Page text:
Cagle’s medical training was sponsored by the Health Professions Scholarship Program, through which she received her commission as an officer with the United States Air Force, and subsequently was awarded her board certification in family practice.  During her initial active duty tour at Royal Air Force Lakenheath, United Kingdom, she was selected to attend the School of Aerospace Medicine at Brooks Air Force Base, Texas.  In April 1988, she became certified as a flight surgeon logging numerous hours in a wide range of aircraft.  She was actively involved in mission support of aircraft providing medical support and rescue in a variety of aeromedical missions.

From 1994 to 1996, Cagle served as the Deputy Project Manager for Kelsey-Seybold Clinics, practicing as an occupational physician at NASA’s Johnson Space Center’s Occupational Health Clinic, in Houston, Texas.  In addition to conducting job-related exams, routine health screenings, and providing acute care for onsite injuries and illness, she designed the medical protocols and conducted the screenings for select NASA remote duty operations.

Cagle is a consulting professor for Stanford University’s Department of Cardiovascular Medicine and to the Department of Electrical Engineering, where she has conducted and published research on various biotechnologies.  She is on the Advisory Committee for the National Center for Human Performance at the Texas Medical Center.  Cagle  is also a Clinical Assistant Professor at the University of Texas Medical Branch, Galveston, Texas and has served on the Volunteer Family Practice Clinical Faculty at the University of California, Davis, California.  While with the U.S. Air Force, she was assigned to the Pentagon Flight Medicine/Special Mission Clinic.  Cagle is a certified FAA Senior Aviation Medical Examiner and has been ACLS Instructor qualified.

During May 1989, while a flight surgeon assigned to the 48th Tactical Hospital, United Kingdom, Cagle volunteered to serve as the Air Force Medical Liaison Officer for the STS-30 Atlantis shuttle mission to test the Magellan spacecraft.  She was assigned to the Trans Atlantic Landing (TAL) site at Banjul, West Africa, to provide emergency rescue and evacuation of the shuttle crew should it have been required.  Cagle has contributed ongoing data to the Longitudinal Study on Astronaut Health, and served as a consultant for space telemedicine.  She was a member of the NASA Working Group and traveled to Russia to establish international medical standards and procedures for astronauts.  She also conducted health screenings of Mir-18 consultants from the Russian Federation.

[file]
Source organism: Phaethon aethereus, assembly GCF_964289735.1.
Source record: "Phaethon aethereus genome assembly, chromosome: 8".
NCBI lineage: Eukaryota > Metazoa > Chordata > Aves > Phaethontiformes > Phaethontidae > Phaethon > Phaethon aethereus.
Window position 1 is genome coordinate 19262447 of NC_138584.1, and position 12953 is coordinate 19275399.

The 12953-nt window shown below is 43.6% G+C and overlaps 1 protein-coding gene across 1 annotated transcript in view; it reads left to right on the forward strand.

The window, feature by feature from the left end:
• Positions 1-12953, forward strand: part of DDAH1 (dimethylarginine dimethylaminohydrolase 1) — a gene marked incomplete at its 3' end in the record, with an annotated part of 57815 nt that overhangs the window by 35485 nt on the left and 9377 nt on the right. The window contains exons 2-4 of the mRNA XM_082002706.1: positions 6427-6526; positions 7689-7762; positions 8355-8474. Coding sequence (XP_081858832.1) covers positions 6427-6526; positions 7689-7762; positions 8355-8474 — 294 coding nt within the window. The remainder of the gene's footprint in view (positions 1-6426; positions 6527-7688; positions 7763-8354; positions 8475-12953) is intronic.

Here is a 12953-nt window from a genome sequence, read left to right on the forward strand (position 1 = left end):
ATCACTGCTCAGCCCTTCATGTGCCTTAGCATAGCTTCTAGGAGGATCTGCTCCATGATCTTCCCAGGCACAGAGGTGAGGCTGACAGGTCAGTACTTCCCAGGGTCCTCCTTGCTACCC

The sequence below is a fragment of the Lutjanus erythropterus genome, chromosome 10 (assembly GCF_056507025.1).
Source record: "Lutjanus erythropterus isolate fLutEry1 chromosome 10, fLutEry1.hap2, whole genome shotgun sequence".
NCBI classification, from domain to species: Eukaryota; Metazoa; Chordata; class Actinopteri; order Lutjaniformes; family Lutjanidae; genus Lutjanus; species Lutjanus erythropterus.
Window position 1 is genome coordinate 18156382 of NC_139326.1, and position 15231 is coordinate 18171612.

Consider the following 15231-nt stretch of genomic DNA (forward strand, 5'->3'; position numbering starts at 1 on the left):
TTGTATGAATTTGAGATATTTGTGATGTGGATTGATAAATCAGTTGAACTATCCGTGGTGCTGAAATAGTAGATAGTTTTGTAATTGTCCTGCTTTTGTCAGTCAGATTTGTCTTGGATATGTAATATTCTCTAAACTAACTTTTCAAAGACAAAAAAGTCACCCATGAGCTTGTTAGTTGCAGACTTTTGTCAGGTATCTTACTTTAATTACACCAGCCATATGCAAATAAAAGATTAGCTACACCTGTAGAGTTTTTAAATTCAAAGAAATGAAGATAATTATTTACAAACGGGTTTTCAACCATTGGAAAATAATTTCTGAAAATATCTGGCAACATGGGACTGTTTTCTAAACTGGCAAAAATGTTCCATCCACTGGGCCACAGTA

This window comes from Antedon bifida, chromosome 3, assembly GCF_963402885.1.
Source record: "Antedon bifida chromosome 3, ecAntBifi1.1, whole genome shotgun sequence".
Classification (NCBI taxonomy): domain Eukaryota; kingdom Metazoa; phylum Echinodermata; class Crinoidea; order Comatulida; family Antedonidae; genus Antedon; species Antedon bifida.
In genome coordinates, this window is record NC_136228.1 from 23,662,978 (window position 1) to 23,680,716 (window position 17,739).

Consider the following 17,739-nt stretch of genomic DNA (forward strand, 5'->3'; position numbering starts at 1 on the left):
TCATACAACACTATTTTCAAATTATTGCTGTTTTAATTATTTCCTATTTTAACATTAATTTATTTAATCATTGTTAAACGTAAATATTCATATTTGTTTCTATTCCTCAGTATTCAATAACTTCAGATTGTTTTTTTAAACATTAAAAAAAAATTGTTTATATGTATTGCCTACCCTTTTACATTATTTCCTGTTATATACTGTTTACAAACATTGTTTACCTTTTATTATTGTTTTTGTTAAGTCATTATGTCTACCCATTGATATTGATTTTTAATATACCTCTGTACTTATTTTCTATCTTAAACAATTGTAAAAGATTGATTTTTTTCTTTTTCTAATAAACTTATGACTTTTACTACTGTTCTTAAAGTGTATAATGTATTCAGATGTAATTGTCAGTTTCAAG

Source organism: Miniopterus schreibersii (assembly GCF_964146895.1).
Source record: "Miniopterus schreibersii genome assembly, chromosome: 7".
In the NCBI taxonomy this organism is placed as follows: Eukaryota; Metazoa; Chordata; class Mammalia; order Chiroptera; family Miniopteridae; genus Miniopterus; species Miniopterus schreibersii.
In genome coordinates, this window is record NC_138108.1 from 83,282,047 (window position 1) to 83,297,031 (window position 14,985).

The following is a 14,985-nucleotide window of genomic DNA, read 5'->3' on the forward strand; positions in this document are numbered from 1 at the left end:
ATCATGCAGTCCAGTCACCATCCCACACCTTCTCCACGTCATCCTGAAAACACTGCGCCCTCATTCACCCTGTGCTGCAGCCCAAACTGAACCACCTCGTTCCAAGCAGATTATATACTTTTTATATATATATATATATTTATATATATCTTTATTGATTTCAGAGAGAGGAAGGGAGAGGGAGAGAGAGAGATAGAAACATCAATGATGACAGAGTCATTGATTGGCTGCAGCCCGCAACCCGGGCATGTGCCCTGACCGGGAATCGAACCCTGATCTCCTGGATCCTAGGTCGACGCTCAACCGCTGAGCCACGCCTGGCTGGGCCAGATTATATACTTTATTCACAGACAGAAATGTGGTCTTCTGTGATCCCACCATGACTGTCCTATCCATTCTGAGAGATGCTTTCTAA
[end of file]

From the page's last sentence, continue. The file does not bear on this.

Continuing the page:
Selected by NASA in April 1996, Cagle reported to  NASA’s Johnson Space Center, located in Houston, Texas in August 1996.  She completed two years of training and evaluation, and is qualified for flight assignment as a mission specialist.  Initially assigned to the Astronaut Office Operations Planning branch, supporting the Space Shuttle Program and International Space Station, followed by a special assignment to NASA’s Ames Research Center.  Cagle is currently on detail to Fordham University as a visiting professor, and awarded an honorary Ph.D. by Fordham University for her substantial and significant contributions to the fields of science, technology and human health. Prior assignments include the lead ARC Astronaut Science Liaison and Strategic Relationships Manager for Google and other Silicon Valley Programmatic Partnerships.  Cagle’s groundbreaking work is preserving historic NASA space legacy data while, simultaneously, galvanizing NASA’s lead in global mapping, sustainable energies, green initiatives and disaster preparedness.